Tenterfield is easy to access from all directions.
It is located in the New England region at the intersection of the New England and Bruxner Highways. Tenterfield is a three-hour drive from Brisbane, 2.5 hours from Byron Bay, two hours from Armidale, New South Wales and 10 hours from Sydney.
The town sits in a valley astride the Great Dividing Range, just 18 kms from the Queensland border. There are regular bus services to the town from Queensland or within New South Wales. Crisps Coaches and Greyhound Bus Services operate to and from many destinations.
Comfortable with its middle-age, the town takes seriously its responsibilities as the keeper of a significant proportion of Australia's national history. Early settlers in the Tenterfield district left a legacy of buildings which now stand as proud memorials to those whose efforts put the town - and the nation - on the map.
The fabric of history cannot veil the vibrancy of the current population of Tenterfield. With a calendar dotted with festivals, there is always a reason to be in this town. Visit the Food & Wine Festival for a chance to sample the local products, and the Oracles of the Bush Festival, a popular annual celebration of bush poetry. If more rural events are what you fancy, there are camp drafting events and sheepdog trials.
Tenterfield offers a diverse range of accommodation for the traveller, whether for one or two nights or for a longer stay and includes motels, hotels, B&Bs, farmstay, bush cabins, caravan parks with onsite vans, cabins and self-catering cottages.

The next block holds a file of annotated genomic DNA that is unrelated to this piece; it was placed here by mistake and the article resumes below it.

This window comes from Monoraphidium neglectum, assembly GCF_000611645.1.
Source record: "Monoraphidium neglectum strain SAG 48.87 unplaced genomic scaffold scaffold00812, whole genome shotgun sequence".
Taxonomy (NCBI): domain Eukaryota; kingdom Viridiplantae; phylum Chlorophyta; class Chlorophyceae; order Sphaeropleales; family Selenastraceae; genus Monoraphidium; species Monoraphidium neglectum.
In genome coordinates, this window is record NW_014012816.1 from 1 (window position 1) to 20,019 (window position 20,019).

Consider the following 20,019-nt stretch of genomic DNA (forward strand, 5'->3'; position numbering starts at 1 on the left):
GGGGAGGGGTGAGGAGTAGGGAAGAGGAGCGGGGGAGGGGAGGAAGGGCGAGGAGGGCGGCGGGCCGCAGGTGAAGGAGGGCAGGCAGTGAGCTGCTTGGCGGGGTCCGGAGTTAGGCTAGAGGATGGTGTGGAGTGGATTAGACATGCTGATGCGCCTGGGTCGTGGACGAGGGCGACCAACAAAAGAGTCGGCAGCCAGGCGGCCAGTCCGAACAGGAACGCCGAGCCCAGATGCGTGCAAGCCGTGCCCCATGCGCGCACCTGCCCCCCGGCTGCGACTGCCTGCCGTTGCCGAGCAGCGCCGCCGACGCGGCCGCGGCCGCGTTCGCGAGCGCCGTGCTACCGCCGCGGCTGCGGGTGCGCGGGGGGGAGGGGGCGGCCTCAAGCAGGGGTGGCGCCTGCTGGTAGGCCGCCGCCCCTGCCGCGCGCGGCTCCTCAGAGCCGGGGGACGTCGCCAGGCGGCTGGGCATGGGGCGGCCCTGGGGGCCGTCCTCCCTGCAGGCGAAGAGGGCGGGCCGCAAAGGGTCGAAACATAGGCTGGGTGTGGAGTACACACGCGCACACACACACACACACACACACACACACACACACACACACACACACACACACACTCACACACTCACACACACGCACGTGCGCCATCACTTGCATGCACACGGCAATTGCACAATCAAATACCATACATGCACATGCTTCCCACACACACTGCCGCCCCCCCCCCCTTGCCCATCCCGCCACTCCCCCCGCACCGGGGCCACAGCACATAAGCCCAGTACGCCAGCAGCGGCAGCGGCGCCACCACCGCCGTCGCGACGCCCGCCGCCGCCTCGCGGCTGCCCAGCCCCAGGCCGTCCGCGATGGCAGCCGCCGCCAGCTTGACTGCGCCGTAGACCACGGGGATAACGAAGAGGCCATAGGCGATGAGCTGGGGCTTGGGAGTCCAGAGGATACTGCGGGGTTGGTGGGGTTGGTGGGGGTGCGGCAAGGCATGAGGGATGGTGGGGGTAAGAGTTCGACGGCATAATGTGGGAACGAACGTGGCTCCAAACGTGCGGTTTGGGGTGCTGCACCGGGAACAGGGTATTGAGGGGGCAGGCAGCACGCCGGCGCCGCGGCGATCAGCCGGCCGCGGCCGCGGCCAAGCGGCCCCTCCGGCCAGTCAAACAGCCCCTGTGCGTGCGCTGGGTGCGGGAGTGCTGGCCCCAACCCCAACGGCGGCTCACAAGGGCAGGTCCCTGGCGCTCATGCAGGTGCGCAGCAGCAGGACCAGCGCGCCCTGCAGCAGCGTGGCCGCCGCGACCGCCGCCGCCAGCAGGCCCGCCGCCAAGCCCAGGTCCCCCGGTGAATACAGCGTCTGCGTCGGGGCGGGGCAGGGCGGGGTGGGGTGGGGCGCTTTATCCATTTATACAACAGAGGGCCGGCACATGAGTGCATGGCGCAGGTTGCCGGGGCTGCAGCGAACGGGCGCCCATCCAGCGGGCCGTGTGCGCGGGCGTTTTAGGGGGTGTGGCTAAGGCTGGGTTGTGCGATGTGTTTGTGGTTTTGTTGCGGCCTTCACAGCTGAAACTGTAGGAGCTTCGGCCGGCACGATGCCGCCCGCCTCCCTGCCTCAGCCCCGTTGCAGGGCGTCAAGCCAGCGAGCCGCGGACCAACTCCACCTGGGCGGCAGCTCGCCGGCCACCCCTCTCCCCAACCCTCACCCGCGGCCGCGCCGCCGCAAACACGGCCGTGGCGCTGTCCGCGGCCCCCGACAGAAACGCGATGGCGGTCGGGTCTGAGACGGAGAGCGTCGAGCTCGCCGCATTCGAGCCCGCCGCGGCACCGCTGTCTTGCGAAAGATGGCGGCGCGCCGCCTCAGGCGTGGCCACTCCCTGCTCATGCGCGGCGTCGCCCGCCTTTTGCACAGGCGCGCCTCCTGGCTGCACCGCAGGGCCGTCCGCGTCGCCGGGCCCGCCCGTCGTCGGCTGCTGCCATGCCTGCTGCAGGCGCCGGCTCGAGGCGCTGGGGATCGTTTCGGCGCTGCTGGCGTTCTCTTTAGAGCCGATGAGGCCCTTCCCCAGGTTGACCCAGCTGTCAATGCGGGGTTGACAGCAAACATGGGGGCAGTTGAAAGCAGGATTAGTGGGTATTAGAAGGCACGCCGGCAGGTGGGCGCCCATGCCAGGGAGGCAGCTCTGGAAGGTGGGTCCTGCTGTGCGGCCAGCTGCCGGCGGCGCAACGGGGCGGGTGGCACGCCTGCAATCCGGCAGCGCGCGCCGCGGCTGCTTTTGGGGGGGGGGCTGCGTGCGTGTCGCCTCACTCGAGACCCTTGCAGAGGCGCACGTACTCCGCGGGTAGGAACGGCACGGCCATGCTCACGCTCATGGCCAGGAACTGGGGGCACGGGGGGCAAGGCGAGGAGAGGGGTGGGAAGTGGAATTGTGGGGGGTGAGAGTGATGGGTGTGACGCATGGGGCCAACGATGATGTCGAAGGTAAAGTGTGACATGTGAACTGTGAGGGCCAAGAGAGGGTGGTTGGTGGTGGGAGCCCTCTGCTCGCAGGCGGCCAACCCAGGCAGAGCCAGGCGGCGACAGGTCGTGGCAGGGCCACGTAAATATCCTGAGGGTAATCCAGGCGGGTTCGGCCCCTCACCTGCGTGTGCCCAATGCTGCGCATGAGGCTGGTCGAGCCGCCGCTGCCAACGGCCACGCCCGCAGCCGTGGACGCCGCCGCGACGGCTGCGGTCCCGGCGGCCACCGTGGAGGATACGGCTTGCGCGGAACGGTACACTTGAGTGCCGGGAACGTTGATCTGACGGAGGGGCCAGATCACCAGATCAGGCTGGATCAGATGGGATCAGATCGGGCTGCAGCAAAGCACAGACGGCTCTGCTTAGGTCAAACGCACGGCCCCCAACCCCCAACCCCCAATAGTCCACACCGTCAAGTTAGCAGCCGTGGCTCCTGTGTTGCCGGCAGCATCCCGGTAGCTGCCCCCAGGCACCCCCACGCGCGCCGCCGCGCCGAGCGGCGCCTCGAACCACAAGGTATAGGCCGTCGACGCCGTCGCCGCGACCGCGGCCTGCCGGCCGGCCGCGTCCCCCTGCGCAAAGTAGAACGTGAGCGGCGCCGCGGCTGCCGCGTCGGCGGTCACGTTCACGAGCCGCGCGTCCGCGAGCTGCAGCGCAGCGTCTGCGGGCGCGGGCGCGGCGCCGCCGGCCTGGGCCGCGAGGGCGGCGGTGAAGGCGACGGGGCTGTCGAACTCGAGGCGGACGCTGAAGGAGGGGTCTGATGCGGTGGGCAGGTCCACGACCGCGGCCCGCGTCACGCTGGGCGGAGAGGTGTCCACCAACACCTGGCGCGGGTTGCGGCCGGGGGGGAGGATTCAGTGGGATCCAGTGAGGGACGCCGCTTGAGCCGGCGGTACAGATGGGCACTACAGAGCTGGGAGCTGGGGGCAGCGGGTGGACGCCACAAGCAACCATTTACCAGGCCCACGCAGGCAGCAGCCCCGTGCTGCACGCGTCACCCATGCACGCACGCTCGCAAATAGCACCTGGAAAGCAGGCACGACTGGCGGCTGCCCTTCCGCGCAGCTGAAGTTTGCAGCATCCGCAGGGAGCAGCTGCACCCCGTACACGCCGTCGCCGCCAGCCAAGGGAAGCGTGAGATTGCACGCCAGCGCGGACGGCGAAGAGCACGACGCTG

Tenterfield prides itself on being able to offer a wide range of food: take-away meals, snacks in historic cottages or intimate coffee lounges, and gourmet dinners in elegant surroundings.
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Stannum House, a grand mansion built by 19th Century mining magnate John Holmes Reid, occupies the highest point on Rouse Street. Now a B&B, Stannum is an outstanding example of Victorian grandeur. In High Street, east of the New England Highway, the fine, sandstone building known as Deloraine is also a B&B, though it was once intended to be a synagogue.
Opposite the Royal Hotel in High Street is the famous Tenterfield Saddler, a sandstone building with a wooden verandah. George Woolnough, the third saddler to occupy the premises, was immortalised by his grandson, Peter Allen, in his song, "The Tenterfield Saddler". Peter Allen lived with his grandfather for much of his youth.
On the corner of Rouse Street and Manners Street stands the Post Office, dated 1881. In front is a memorial to Edward Whereat, who stood down to clear the way for Henry Parkes to win the seat of Tenterfield in 1842.
Across Manners Street is the School of Arts where Henry Parkes, regarded as the father of Federation, made his famous speech that urged the States toward Federation.
Housed in the School of Arts complex is the Henry Parkes museum(open to the public), the theatre, the public library and the Courtyard Café where refreshments are available. The Information Centre is just a short walk away for purchase of souvenirs, etc.
Tenterfield claims other political connections, too. Robert Mackenzie arrived from Scotland in 1826 and later became the first Treasurer of Queensland in 1859 and Premier in 1867. Sir Stuart Donaldson, who would become the first Premier of NSW, built Tenterfield Station, where he and Sir Thomas Mitchell, the Surveyor-General fought the last duel in Australia in 1851.Whether it was due to poor aim or nervous tremors is unknown, but no injuries were recorded.
By 1903, when Alice Walker and AB 'Banjo' Paterson married in St Stephen's Presbyterian Church, the Walker family owned Tenterfield Station.